Site review by ramesh June 14, 2006
|This SACD set contains the same performances as the set issued earlier by Vanguard under a different serial number. The current release has the virtue of being much cheaper, the two disc set being priced at approximately the same as one premium SACD.
The works were recorded in London's Conway Hall in 1975, with the ECO of the period : the lead violinist was Carl Pini, with Simon Standage also participating; one of the recorder players in the Fourth Concerto was David Munrow. The four multichannel tracks were recorded with the typical quad gimmickry : to quote from Seymour Solomon, the owner of Vanguard, 'These… were recorded onto four tracks and were done from the vantage point of the conductor… Generally, most of the tutti are heard from the front two channels. However, in many movements where there is dialogue between winds and strings, these alternate between the front and rear speakers.'
In the mid seventies, these had to compete with the other sets from the Academy of St Martin-in-the-Fields, I Musici and Karl Richter's 1967 recordings, amongst many others. All these sets utilised mainly modern instruments, with harpsichord continuo and solo. As for the instrumental variants, Somary uses a flute in the Second, and two recorders in the Fourth. The Sixth was composed for two violas, two viola da gambas, one cello, one violone and harpsichord. Somary's notes state, 'Because the cello part is different from the two viola da gamba parts and because the transparency intended by Bach might be lost when using cellos instead of viola da gambas, we took care to preserve the original instrumentation in this recording. Even the double bass has been replaced by the fretted six-stringed violone.'
It's interesting that Somary chooses to employ the word 'transparency' with regards to late baroque music. Earlier in the notes with respect to the finale of the Fifth, he refers to choosing 'the more traditional approach of treating the opening note as part of a triplet figure, thus providing rhythmic consistency and smoothness…' The conductor's approach is pragmatic in his choice of instruments and timbre. Indeed, transparency, rhythmic consistency and smoothness are terms which aptly sum up the overriding impression of this set. To someone relatively unfamiliar with the Brandenburgs, this would be a satisfying middle-of-the-road purchase, as it would be for music students who want it for course work. It is never less than proficient. Moreover, in the SACD format one can hear much more of the score than in most CDs of these works. However, I often found my attention wandering. Several movements don't descend into enervation and blandness for the simple reason that they started off so from the very first note. Nevertheless, there are enough points of interesting detail salvaged from the rhythmic pudding. In some ways, Somary conducting Bach has all the transparency, fidelity to the score and emotional disengagement of Boulez conducting Mahler. One can't write it off, but it's hardly desert island material.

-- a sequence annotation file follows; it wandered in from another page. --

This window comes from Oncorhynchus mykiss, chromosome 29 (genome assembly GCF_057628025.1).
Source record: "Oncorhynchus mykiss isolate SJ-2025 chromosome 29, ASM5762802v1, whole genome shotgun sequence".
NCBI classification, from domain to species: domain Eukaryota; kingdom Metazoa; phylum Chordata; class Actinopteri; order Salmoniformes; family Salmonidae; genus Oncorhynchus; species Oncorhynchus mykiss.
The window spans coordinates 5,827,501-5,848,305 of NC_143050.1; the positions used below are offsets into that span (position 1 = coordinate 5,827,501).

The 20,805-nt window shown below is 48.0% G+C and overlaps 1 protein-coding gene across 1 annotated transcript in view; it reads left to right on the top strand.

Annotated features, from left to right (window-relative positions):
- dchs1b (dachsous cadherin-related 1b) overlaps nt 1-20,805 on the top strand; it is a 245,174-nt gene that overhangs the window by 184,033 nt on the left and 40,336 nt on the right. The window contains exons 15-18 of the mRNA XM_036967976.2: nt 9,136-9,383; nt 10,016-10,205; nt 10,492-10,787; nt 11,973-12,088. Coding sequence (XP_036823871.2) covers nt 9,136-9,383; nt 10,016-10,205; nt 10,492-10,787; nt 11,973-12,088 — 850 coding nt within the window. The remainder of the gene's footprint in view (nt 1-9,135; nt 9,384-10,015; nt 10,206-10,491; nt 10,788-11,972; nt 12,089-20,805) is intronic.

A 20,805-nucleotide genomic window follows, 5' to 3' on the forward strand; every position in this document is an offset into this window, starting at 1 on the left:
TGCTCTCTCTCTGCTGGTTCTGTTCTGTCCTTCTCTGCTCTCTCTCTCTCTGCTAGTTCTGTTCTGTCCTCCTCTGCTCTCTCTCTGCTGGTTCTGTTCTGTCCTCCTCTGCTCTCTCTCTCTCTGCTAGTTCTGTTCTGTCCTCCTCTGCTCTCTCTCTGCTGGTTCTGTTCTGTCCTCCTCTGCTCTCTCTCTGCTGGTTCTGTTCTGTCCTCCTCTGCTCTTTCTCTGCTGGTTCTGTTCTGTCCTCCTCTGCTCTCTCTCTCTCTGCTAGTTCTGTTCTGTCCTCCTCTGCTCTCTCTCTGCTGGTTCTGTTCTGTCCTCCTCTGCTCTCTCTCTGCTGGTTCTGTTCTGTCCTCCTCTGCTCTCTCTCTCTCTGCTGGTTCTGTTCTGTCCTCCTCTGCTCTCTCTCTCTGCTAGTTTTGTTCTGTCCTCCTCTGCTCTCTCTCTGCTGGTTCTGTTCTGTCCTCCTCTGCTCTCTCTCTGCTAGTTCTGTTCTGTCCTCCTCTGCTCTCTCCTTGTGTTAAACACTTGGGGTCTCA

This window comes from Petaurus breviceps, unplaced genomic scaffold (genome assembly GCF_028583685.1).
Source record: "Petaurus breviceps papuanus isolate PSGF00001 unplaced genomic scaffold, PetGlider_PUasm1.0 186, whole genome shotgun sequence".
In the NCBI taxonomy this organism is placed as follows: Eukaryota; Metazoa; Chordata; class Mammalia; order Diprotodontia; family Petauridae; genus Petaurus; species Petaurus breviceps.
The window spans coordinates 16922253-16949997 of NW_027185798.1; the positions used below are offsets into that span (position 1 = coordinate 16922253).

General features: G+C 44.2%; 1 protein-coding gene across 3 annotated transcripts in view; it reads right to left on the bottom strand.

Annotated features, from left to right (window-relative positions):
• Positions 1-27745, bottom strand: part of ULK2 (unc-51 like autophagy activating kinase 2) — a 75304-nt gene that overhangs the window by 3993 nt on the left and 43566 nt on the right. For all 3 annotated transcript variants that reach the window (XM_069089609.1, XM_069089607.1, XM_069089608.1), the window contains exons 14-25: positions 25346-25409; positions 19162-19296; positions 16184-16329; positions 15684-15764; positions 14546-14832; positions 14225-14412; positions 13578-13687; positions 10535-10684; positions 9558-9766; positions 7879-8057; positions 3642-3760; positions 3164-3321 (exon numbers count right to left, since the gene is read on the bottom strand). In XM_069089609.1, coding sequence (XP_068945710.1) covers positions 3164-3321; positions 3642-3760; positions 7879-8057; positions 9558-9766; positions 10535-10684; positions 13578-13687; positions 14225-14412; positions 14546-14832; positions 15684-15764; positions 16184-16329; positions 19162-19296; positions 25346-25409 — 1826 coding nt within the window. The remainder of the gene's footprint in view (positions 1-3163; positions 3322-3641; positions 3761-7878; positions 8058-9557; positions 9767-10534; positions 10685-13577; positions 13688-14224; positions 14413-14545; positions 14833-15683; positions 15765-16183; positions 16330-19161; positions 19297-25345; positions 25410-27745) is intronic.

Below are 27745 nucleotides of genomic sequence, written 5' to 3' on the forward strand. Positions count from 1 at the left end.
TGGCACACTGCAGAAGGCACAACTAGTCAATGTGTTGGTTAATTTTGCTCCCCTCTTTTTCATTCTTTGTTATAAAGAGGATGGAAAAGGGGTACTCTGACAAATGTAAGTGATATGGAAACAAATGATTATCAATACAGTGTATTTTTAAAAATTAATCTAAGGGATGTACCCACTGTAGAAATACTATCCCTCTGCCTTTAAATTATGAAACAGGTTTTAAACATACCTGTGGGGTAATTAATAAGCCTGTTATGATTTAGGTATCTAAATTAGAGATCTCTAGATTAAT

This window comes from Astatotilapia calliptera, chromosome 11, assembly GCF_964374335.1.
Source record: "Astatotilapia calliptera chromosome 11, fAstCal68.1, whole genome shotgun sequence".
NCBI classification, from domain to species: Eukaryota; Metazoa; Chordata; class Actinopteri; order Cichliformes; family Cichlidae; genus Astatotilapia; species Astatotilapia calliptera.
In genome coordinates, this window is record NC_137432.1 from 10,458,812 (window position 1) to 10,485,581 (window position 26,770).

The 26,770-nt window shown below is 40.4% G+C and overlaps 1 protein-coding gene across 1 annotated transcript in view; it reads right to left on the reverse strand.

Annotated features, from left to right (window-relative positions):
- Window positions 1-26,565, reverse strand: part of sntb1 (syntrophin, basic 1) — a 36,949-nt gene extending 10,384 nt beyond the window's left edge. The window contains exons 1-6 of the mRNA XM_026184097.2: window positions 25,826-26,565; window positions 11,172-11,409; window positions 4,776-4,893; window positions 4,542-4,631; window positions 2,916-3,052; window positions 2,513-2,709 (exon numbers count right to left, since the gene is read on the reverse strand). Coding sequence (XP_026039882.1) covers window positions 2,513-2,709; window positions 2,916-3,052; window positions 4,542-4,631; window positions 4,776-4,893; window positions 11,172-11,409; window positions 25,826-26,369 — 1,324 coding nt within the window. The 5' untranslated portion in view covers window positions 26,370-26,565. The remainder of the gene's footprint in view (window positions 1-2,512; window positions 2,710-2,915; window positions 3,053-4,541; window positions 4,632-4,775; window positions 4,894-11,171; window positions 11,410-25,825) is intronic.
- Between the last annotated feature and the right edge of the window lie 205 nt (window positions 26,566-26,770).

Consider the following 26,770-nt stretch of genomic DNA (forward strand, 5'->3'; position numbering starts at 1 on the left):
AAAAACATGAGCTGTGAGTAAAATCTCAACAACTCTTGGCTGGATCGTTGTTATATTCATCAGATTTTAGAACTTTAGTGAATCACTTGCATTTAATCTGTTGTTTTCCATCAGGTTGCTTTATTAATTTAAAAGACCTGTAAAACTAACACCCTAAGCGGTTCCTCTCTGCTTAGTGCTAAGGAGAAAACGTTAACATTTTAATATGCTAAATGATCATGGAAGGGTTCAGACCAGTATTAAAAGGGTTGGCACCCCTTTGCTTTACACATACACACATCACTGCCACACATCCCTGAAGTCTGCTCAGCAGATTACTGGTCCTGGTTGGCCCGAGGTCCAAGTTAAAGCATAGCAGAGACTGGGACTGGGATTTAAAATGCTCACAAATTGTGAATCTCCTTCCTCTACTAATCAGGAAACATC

Interestingly, Somary's opening allegri are often brisker than in some period performances, eg Harnoncourt's later digital set. The first two movements of the First are among the dullest performances here, so anyone wanting to sample is advised to try the Second, Fourth and Fifth concerti.
Part of the problem is that the melodic lines are flat rather than well-inflected, so the phrases dovetail into the next in an overly legato manner. Also, many of the hairpin accents and momentary pauses, plus the other interpretational quirks of the period instruments brigade, are missing. Accents in the strings when they do come, are often fuller in the middle of the note rather than emphasising the leading edge of the chord. Hence they are full rather than crisp, but more in the manner of nineteenth century string music. On the credit side, there aren't any miscalculations which could become irritating on repeated listening, as is par for the course with Harnoncourt; but then, one doesn't get this conductor's moments of insight and vision either. Excellent academic conducting from someone who obtained his music degree from Yale. Buy it and impress your friends with ping-pong multichannel; for musical satisfaction, play the expensive stereo-only Richter set from Japanese Universal.
There is commendably little tape hiss. There is no info on the remastering process, but as I can't hear PCM artefacts, it might very well be a DSD transfer like the RCA and PentaTone analogue tapes. In stereo, the recording has nice stage depth for a small chamber orchestra, and is not set too closely. Compared to the 1967 Richter set of the Brandenburgs, the orchestral colours sound anaemic. This is probably a combination of recording, orchestra and conducting style. There are a couple of moderately loud but brief tape drop-outs and clicks.